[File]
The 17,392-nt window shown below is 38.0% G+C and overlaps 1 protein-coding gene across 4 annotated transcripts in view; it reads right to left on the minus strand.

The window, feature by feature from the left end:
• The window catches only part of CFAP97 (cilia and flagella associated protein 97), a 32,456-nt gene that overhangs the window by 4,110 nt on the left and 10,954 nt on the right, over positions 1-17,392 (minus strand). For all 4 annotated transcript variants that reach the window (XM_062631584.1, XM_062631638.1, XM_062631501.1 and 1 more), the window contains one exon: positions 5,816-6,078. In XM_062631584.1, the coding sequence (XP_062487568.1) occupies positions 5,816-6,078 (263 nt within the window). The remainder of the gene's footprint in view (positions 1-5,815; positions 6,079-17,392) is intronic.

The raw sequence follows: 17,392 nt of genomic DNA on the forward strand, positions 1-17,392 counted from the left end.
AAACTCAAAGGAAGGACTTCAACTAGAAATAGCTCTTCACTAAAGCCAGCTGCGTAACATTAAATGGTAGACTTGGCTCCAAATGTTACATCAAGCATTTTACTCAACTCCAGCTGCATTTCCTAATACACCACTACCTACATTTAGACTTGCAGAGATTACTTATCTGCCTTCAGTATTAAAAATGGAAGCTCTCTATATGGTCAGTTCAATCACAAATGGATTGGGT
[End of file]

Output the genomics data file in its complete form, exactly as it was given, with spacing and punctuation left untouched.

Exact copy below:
The 17,392-nt window shown below is 38.0% G+C and overlaps 1 protein-coding gene across 4 annotated transcripts in view; it reads right to left on the minus strand.

The window, feature by feature from the left end:
• The window catches only part of CFAP97 (cilia and flagella associated protein 97), a 32,456-nt gene that overhangs the window by 4,110 nt on the left and 10,954 nt on the right, over positions 1-17,392 (minus strand). For all 4 annotated transcript variants that reach the window (XM_062631584.1, XM_062631638.1, XM_062631501.1 and 1 more), the window contains one exon: positions 5,816-6,078. In XM_062631584.1, the coding sequence (XP_062487568.1) occupies positions 5,816-6,078 (263 nt within the window). The remainder of the gene's footprint in view (positions 1-5,815; positions 6,079-17,392) is intronic.

The raw sequence follows: 17,392 nt of genomic DNA on the forward strand, positions 1-17,392 counted from the left end.
AAACTCAAAGGAAGGACTTCAACTAGAAATAGCTCTTCACTAAAGCCAGCTGCGTAACATTAAATGGTAGACTTGGCTCCAAATGTTACATCAAGCATTTTACTCAACTCCAGCTGCATTTCCTAATACACCACTACCTACATTTAGACTTGCAGAGATTACTTATCTGCCTTCAGTATTAAAAATGGAAGCTCTCTATATGGTCAGTTCAATCACAAATGGATTGGGT